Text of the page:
Regarding health status, oxidative stress occurs as an imbalance between ROS generation and endogenous antioxidation . Thus, excessive ROS concentrations are crucial in initiating oxidative stress . In general, oxidative stress is enhanced in the mammary gland of dairy cows with diseases such as mastitis and ketosis [32, 33]. In this study, dairy cows with high mastitis risk exhibited higher levels of oxidative stress. The 8-OHdG represents the degree of DNA peroxidation . NETs, which comprise the decondensed chromatin and granule contents (such as MPO and NE) of neutrophils, rely on ROS production and are accompanied by cell DNA damage [34, 35]. DNase I is reported to be beneficial to animal health through promoting the clearance of NETs caused by neutrophil aggregation . For the cows in the present study, serum ROS might have stimulated neutrophils to release NETs from blood into the mammary gland in the dairy cows with high mastitis risk. From the perspective of individual differences, the serum levels of ROS and NETs were always higher in dairy cows with high mastitis risk from prepartum to postpartum in this work. Therefore, the blood NETs with different DSCCs might be a potential indicator of mastitis risk from late gestation to early lactation. However, the predictive power of NETs still needs more work. The NETosis is beneficial to dairy cow health, but the excessive generation of NETs may result in lipid and protein peroxidation of the tissues, which may be indicated by the activities of MDA and PC, respectively . In the current study, dairy cows with high mastitis risk presented higher levels of oxidative damage to lipids and proteins. Recent studies also supported that the formation of NETs in cows with disease can increase oxidative damage to the body . The Formation of NET was involved in mammary epithelial cell damage in vitro . Therefore, no difference was found in ROS levels of low DSCC dairy cows between prepartum and postpartum, but the ROS levels were enhanced postpartum in dairy cows with high DSCC, suggesting that NETs could damage the blood-milk barrier integrity in transition cows with high mastitis risk. In addition, our previous results of the correlation between the level of milk NETs and serum lactose level after calving suggest a possible association between NETosis and the breakdown of blood-milk barrier integrity. The causal relationship among NETs, blood-milk barrier, and DSCC still needs to be further investigated in vivo and in vitro.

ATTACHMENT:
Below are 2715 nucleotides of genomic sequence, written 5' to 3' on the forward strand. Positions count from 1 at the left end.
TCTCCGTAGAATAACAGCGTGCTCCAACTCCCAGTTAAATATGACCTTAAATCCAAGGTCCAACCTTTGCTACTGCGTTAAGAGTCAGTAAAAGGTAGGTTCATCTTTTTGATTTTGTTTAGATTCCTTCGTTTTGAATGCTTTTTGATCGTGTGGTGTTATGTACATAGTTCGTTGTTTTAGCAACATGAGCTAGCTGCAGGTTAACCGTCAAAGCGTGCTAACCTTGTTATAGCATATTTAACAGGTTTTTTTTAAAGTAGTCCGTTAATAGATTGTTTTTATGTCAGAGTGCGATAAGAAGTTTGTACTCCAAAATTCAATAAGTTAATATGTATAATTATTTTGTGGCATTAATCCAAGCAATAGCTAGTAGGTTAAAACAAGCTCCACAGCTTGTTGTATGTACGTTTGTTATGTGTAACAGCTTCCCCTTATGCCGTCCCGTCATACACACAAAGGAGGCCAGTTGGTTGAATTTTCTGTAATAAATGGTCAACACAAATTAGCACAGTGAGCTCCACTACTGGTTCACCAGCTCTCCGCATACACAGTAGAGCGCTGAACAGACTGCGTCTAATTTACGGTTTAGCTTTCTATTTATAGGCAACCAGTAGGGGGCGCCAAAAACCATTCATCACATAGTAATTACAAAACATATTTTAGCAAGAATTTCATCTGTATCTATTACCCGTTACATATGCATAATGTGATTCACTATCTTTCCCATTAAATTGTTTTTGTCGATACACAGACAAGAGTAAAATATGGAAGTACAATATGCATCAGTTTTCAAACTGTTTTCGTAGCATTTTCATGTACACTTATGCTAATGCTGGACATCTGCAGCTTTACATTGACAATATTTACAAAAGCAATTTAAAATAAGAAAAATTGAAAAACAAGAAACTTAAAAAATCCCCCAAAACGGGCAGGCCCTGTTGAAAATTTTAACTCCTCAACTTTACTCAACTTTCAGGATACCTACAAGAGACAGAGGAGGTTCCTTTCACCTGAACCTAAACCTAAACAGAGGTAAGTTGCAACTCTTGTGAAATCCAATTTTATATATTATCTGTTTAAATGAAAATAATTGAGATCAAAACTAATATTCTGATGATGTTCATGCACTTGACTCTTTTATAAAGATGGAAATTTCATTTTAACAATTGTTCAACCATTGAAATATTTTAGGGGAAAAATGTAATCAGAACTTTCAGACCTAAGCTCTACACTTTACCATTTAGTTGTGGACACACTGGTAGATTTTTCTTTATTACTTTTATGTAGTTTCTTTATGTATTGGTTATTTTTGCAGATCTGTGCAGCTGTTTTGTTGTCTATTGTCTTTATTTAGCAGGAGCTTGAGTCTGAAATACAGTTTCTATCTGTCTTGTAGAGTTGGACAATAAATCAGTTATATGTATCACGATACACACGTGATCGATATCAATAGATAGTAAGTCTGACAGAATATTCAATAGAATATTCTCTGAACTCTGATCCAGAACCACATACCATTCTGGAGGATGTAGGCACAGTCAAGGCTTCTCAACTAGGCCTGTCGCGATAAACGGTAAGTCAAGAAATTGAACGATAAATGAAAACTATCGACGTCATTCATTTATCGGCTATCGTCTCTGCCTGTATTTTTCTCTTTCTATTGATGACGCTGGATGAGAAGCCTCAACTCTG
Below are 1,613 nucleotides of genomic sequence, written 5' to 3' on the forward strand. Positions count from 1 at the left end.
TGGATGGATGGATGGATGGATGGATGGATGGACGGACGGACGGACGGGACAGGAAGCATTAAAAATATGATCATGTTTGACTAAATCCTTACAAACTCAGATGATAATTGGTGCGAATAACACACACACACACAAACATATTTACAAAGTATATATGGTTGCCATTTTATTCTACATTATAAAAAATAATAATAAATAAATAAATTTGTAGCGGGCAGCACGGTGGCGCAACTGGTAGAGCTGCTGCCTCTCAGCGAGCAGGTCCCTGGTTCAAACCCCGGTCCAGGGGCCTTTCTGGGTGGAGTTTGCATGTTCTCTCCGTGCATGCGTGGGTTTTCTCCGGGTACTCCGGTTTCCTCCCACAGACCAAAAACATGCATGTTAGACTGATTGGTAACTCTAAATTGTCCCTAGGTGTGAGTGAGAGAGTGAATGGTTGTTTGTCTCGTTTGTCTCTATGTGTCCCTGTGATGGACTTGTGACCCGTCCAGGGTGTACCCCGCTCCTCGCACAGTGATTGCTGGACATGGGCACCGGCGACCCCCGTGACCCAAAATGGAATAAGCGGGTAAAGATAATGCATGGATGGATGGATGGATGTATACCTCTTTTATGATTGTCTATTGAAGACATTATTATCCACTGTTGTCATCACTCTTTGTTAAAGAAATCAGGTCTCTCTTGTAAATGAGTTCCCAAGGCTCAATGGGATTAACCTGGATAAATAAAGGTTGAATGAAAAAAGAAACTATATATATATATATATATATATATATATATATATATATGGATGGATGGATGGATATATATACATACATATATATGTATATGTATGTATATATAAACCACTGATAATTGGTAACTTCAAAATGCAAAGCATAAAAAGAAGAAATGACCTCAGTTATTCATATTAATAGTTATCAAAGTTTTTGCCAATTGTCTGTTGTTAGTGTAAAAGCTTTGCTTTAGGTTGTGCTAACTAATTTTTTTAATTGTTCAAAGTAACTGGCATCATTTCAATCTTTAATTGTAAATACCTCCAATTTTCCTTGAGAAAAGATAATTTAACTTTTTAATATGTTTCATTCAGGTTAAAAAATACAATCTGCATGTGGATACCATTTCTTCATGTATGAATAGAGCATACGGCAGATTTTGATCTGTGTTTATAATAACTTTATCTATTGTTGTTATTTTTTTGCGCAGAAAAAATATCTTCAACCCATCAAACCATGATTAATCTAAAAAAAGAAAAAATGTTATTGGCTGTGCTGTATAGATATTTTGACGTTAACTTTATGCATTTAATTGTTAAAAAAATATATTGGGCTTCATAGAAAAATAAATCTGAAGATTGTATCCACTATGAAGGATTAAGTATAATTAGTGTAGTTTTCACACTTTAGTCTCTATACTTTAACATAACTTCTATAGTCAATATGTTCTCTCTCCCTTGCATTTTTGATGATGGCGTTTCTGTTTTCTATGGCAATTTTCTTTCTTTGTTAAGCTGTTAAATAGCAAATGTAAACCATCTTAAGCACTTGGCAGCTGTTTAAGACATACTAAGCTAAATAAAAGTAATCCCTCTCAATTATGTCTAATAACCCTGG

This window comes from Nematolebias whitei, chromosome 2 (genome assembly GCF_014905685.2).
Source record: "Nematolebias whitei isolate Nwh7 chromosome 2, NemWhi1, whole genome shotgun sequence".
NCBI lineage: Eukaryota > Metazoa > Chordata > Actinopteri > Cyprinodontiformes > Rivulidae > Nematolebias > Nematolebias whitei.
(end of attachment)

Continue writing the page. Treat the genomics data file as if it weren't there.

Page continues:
The intact blood-milk barrier inhibits a disordered exchange of soluble and cellular components between blood and milk in the mammary gland. Structural damage to the blood-milk barrier is accompanied by its increased permeability . Lactose, α-lactalbumin, and β-casein are synthesized exclusively by mammary epithelial cells and can only be transferred from milk to blood via a paracellular pathway through disrupted tight junctions. Thus, their levels in blood can be used as indicators of the disruption of blood-milk barrier integrity [14, 40]. Similarly, the Na+/K+ ratio in milk is known to be inversely correlated with blood-milk barrier integrity . In addition, levels of blood-derived proteins, such as BSA, IgG1, and IgG2, increase in milk when the blood-milk barrier is leaky . Among the blood-derived proteins, IgG2 has a larger size (150 kDa) than those of β-casein (24 kDa), α-lactalbumin (14 kDa), and BSA (66.5 kDa). These proteins are thought to reach the destination through passive paracellular transport, but IgG1 is the active transcellular transport protein . Wall et al. reported that the blood-milk barrier permeability is high in general during the early lactation period . In the current study, the cows with high mastitis risk showed higher levels of larger proteins (β-casein in blood and IgG2 in milk) passing through blood-milk barrier, suggesting that blood-milk barrier is nonselective for indicators with smaller molecular weights or active transcellular transport proteins during the transition period, but higher permeability of blood-milk barrier exists in cows with higher DSCC. Consistent with the trend of blood NETs, the β-casein concentrations in serum tended to be higher in dairy cows with high mastitis risk throughout the transition period. However, from the perspective of physiology in transition cows, the contributions of animal factors such as hormones need to be further investigated. Taken together, these findings suggest that the different levels of blood NETs in transition dairy cows with low and high DSCC may affect the permeability of the blood-milk barrier, and could be acted as potential indicators of mastitis risk in dairy cows during the transition period.